The lazy team members may not be ABLE to contribute and pull their own weight. Reach out to them in a friendly way to find out what’s going on with them.
I had a “friend” (He hung out with one of my friends, but I didn’t actually like him.) who was working on an air conditioner project. One of his team members was pregnant and went into labor near the end of the semester before the project was done.
Once, I was part of a three-person lab group. One of my group members fell off a second-floor balcony. She was all right, but she was hospitalized and bed-ridden for the rest of the semester.
To be completely honest, none of the lazy team members I’ve dealt with every had too many work or family obligations that prevented them from contributing. But, it’s still a possibility.
Believe or not, this CAN happen. I’ve seen it happen.
On my eight-person Capstone group, everyone was an extremely competent, top-tier engineering student. They all made the Dean’s Honor List multiple times, had extensive internship experience, and they all had full-time jobs lined up before graduating. Throughout the semester, there were really only five people who were doing anything. One group member was contributing so little (which wasn’t her fault AT ALL), our supervisor had to talk to her personally to try find SOMETHING for her to do.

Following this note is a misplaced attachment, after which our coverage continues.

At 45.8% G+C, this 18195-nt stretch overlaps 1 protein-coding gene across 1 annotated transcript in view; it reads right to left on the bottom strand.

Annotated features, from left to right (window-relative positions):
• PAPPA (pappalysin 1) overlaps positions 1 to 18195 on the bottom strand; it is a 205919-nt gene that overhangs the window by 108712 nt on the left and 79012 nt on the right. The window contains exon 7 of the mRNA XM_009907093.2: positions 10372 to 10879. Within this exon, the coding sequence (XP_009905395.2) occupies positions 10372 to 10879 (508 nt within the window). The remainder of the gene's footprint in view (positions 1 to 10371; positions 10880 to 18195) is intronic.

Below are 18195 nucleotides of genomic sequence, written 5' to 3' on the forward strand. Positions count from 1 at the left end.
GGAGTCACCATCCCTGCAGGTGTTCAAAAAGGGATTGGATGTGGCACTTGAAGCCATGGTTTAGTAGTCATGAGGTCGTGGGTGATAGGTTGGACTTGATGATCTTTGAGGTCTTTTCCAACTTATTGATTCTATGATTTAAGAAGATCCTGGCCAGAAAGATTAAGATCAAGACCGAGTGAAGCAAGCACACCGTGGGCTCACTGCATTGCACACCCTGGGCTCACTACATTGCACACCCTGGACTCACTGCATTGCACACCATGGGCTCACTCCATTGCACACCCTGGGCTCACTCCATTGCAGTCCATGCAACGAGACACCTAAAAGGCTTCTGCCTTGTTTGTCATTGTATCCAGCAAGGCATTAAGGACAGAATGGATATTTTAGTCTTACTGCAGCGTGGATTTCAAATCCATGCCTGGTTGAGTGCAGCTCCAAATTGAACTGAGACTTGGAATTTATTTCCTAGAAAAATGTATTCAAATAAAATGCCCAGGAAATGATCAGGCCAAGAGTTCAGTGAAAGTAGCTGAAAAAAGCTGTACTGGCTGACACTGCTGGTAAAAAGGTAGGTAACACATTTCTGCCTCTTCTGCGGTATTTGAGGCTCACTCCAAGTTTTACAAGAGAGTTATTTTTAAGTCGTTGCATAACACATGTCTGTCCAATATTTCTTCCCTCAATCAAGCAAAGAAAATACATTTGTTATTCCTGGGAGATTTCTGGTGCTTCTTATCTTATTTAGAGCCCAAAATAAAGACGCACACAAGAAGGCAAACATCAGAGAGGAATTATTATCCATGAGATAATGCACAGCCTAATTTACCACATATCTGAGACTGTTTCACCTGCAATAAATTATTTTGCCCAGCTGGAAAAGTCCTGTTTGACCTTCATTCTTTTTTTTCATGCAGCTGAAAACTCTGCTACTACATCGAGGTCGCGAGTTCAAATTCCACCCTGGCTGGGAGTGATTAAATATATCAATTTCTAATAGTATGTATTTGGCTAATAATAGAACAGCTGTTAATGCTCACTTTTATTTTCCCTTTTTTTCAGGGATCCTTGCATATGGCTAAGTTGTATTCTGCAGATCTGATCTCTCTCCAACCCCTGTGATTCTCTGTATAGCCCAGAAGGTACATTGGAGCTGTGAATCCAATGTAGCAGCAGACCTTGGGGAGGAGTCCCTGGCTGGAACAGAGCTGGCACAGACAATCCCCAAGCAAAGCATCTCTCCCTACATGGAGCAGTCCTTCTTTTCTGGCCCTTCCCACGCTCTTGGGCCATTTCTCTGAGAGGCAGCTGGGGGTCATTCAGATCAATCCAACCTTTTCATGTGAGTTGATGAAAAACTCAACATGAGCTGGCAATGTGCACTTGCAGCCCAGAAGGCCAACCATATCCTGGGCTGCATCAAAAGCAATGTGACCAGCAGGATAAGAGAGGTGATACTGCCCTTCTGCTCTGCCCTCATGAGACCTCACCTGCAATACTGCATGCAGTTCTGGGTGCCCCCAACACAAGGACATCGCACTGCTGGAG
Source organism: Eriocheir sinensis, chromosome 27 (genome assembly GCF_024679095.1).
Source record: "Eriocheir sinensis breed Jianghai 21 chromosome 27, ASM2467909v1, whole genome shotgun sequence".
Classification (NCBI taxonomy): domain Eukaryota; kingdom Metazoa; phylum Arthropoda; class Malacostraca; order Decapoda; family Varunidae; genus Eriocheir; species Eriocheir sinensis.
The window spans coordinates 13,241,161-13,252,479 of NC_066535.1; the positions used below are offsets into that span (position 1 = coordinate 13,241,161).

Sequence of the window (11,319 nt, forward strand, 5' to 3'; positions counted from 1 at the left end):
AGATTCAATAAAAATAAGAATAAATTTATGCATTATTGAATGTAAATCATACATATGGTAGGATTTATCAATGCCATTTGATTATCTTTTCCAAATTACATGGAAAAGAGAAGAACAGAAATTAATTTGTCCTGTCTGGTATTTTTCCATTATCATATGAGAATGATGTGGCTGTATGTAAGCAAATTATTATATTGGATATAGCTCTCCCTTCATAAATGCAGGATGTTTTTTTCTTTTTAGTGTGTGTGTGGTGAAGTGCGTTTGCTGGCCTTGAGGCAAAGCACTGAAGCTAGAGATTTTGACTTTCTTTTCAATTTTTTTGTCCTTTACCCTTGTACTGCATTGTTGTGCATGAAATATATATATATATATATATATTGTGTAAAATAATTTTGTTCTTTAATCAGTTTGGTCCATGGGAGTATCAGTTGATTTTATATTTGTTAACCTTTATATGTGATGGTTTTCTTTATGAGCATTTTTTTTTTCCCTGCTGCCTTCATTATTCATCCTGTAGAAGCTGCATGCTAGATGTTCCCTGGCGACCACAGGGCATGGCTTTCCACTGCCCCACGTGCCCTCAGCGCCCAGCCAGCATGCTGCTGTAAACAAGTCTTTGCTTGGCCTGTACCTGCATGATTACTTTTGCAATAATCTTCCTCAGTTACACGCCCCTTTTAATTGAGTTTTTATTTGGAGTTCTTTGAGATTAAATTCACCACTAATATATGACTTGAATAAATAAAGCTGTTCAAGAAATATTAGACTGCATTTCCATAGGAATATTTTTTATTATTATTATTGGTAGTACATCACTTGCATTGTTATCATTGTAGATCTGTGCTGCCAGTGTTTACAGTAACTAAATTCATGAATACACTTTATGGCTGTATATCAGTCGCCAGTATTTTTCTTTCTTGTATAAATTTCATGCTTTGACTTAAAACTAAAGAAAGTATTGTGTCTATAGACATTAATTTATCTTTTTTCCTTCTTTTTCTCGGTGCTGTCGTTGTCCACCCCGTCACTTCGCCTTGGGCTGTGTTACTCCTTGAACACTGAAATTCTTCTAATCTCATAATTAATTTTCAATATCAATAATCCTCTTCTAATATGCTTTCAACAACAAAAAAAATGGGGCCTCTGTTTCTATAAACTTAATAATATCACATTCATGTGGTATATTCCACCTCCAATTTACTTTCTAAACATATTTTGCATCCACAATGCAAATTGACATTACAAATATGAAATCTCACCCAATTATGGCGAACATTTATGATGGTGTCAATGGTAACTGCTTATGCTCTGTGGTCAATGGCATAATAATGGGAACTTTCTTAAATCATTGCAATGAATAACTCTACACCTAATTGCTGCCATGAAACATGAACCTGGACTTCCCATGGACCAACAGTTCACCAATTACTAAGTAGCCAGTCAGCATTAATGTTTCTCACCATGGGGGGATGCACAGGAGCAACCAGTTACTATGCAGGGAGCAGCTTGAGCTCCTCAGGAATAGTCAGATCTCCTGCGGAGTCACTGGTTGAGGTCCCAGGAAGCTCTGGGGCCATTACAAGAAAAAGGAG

My role amounted to some research for what kind of motor to get, which I worked with someone else on, and building a demonstration aid for our project.
The first two reasons go back to shitty communication. If your team members are neglecting to let you know what’s going on with them, you need to reach out to them to find out. Remember, you want to complete the project well, and you need to cooperate and work with your team to do that.
And sometimes, shit just happens. In the first two cases, your team members can’t contribute, so the burden of the work has to fall on you and whichever team members are able to actively contribute. Both in school and in the professional world, no one, supervisors, professors, customers, cares if you’re short-handed. The ONLY thing that matters is that you get the project done. It sucks, but deep down you know this is true. You’re only shooting yourself in the foot if you get angry and bitter about it.
Reason #3 isn’t even a problem. You actually have more than enough team members to complete the project. So if some unexpected shit happens and the main contributors aren’t able to shoulder the weight, you’ve got backup teammates to bring in. And in my Capstone team, everyone still worked on design reports and presentations. You’ll find something for your extra teammates to do.
After doing your due diligence, it’s possible that it’s none of the above reasons. Sometimes you just have a lazy team member on your hands. There’s work you need them to do, and they just aren’t doing it well enough and/or promptly enough. They’re not sick, they aren’t working, and they don’t have some unexpected family emergency happening.